- Oct 05, 2016
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When you become a parent (starting during pregnancy), you begin experiencing lots more little “emergencies”. There’s a food emergency when you’re in the car and can’t fathom making it home before the baby inside you eats you alive so you HAVE to stop at the drive-thru. There’s a laughing-pee emergency that sends you straight home from work for new pants. Then, of course, there’s the I-think-I’m-in-labor emergency which sends you rushing off to the hospital only to find out it’s not nearly as fast as it is in the movies.
After the baby arrives, there are many more little emergencies. It’s nearly a full-blown crisis if we run out of snacks, the water cup goes empty (gets dumped), or the favorite toy is left behind. When I look back on the early baby days, I have to chuckle at all the bodily-fluid-related emergencies. Our first kid once spit up all over me so badly that I didn’t know what to do so I just sat there calling for my husband to help. We both had just had a bath, but spit up was running down both my front and back as I sat in our rocking chair, with literally nowhere to turn. Babies are masters of manipulating gravity and the physics of liquids.
Now, I know I’ve saved the best for last: poo-mergencies! Somehow, it gets everywhere. You open up that diaper to find a lake of poo, and your baby promptly kicks her foot down and then up, gracefully and efficiently depositing poop in places you won’t find for a week. If you’re lucky, your baby might manage to kick the diaper off the table before you can take it away. Well, it was time to mop the floor anyway…With a 3yo and a 1 ½yo, I can look back fondly at those memories without a desire to be there again (just yet, anyway). You really will laugh someday!
One emergency that I felt better prepared for than most was a diaper emergency. The moment you’re on the road and realize you’ve gone too far to turn around and get the diaper bag you left on the kitchen counter: yep, we’ve been there. Being a cloth-diapering family, we learned to take this in stride, and we found a way to handle it. Since we hadn’t gotten used to relying on disposables, stopping in a convenience store to pay a ridiculous amount of money for a small package of diapers didn’t really enter into our minds as an option. So, what did we do? Improvised, of course!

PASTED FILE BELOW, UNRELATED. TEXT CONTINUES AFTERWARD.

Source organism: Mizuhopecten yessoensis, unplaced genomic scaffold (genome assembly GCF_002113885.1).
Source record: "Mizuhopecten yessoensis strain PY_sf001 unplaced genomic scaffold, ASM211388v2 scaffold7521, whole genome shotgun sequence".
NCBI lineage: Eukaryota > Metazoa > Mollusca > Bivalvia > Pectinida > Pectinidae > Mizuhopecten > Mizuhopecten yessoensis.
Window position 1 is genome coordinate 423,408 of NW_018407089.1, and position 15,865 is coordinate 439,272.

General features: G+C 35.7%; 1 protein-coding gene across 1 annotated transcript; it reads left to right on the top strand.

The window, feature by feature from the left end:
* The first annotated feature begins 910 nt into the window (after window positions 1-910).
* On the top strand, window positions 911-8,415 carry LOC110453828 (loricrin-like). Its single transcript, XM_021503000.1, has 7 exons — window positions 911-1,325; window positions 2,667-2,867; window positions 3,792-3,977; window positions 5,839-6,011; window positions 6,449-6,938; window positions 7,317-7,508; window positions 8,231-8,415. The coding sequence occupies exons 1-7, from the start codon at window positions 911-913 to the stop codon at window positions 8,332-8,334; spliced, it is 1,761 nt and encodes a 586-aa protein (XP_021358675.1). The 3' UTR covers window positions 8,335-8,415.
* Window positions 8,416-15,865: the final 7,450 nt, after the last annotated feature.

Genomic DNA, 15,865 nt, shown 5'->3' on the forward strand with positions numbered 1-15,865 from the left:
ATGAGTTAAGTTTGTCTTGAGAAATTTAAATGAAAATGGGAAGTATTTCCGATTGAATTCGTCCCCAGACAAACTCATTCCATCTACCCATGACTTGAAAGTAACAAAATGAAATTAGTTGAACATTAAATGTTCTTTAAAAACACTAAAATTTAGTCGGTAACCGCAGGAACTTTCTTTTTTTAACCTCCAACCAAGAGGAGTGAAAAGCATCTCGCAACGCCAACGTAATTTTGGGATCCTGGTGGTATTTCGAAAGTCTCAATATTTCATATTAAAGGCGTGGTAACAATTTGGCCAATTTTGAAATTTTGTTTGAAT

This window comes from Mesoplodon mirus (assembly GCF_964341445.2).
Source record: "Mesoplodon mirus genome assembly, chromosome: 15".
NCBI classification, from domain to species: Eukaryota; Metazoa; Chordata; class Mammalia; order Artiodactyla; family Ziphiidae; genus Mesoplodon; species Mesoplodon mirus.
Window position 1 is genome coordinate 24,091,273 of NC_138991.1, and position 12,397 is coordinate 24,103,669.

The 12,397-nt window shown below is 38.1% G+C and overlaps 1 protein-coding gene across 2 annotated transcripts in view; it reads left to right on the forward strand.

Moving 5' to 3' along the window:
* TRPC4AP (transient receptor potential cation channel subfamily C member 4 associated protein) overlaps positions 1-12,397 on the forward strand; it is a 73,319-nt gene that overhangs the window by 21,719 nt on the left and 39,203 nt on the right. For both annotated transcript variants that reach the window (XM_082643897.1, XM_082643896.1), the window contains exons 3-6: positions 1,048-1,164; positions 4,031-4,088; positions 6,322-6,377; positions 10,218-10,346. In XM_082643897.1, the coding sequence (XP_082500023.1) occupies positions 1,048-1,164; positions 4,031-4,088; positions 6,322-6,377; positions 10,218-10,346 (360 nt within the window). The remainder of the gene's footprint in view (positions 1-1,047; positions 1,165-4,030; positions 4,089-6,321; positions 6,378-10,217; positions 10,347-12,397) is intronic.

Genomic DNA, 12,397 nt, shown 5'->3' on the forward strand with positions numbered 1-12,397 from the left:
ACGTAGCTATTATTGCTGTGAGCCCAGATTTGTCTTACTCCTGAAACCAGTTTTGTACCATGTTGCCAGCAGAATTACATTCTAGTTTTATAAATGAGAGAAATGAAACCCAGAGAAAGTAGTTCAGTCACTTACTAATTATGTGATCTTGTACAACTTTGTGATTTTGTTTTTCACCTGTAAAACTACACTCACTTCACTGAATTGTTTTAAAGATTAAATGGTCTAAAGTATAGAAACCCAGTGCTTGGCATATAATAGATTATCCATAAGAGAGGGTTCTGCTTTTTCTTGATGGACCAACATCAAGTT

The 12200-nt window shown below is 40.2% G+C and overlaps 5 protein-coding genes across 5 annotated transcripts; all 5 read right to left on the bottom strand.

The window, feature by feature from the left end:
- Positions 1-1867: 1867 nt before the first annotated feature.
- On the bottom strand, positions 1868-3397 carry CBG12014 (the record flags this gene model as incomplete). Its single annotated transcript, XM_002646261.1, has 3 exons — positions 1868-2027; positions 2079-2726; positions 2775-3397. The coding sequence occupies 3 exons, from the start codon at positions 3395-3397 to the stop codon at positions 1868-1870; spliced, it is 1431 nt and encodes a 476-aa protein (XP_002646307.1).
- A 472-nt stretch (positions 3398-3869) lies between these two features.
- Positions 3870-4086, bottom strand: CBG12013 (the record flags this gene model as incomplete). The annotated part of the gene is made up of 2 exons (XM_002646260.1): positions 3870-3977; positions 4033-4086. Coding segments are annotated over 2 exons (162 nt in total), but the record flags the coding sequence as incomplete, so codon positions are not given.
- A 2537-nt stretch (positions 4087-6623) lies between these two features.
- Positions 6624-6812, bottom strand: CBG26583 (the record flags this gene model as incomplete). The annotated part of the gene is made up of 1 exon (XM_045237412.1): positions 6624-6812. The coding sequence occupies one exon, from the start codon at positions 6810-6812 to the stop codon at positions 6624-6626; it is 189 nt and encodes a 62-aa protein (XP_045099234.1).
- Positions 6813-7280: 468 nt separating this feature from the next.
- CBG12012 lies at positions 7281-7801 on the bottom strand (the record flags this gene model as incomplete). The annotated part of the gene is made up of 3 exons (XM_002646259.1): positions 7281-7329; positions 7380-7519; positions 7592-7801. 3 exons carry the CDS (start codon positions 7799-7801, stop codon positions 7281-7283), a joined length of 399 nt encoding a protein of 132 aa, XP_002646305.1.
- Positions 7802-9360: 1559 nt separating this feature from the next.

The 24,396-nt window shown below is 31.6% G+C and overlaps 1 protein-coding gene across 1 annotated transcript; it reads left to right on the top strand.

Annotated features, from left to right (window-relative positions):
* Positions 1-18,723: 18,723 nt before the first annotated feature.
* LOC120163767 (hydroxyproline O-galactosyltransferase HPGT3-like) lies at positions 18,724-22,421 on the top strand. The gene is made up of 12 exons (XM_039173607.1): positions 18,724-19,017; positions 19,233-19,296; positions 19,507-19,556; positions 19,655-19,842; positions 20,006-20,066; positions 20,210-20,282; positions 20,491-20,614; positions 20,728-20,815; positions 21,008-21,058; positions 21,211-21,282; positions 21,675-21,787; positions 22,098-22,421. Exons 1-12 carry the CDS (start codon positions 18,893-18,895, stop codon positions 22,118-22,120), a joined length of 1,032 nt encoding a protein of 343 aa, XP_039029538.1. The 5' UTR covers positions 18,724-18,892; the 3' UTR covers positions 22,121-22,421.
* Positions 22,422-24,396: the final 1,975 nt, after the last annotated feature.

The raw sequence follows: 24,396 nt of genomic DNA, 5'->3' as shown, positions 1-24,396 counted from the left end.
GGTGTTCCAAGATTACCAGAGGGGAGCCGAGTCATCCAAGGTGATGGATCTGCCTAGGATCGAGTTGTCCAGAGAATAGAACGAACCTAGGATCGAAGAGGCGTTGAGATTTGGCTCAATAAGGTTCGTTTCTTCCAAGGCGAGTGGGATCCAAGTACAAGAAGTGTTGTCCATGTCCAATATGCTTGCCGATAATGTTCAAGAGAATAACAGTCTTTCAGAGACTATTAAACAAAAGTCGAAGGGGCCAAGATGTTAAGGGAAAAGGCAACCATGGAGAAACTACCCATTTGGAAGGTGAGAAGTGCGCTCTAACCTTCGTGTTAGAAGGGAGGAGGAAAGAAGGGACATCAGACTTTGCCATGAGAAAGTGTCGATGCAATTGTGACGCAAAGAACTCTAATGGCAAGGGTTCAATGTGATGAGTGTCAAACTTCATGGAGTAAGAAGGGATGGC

First, we crossed our fingers that we didn’t have a poopy diaper while we were out. That always makes things more complicated (but not impossible) in a diaper emergency situation. I’ll get back to that later. The most common outing we went on when we forgot our diaper bag was to my in-law’s house, a brief 20-minute drive away. Our first non-diaper we used in this diaper-bag-on-strike situation was a kitchen towel. Using pockets, we pulled out the wet insert and then laid the folded kitchen towel on top of the shell. Not perfect, but it sure worked! This saved us many times. I’m pretty sure we used an extra pair of baby pants folded up in a diaper like that once, too. Cloth diapering helped me realize what kinds of fabric absorb well, and I got good at thinking fast about what we had laying around. Extra blankets in the car weren’t clutter that I kept avoiding cleaning out, they were diaper emergency insurance! Eventually we switched to regularly using flannel receiving blankets in our pockets because they absorbed so well (and we had so many). T-shirts, cloth napkins, pillow cases…just about any piece of fabric can be wrapped or folded around your baby’s bottom in a pinch!
If you use all-in-ones or experience the simultaneous diaper and poo-mergency, you may need to get a little more creative. It’s all about keeping the fabric on the bum. Let your imagination run wild, and don’t be constrained by practicality or thinking about only long-term options. A T-shirt folded around and Scotch-taped (carefully) will probably get you to your next destination, despite its lack of runway-caliber couture. You can also use their pants to keep the fabric in place!
Here’s hoping you’ll always remember your diaper bag, you’ll have remembered to reload it with diapers, and you’ll have brought enough for the day. If ever that isn’t the case, know that you now have a trick up your sleeve and an extra blanket or pair of baby pants in the car. Keep calm and diaper on (or t-shirt, or blanket, or towel…)
About the Advocate Author
Megan is a member of the Real Diaper Circle of Butler County, mom to two amazing little girls, and an Instructor in the Department of Family Science & Social Work at Miami University. She has been cloth diapering for over 3 years, and is an active volunteer in her circle, helping to organize the local Great Cloth Diaper Change and teaching Diaper Repair classes.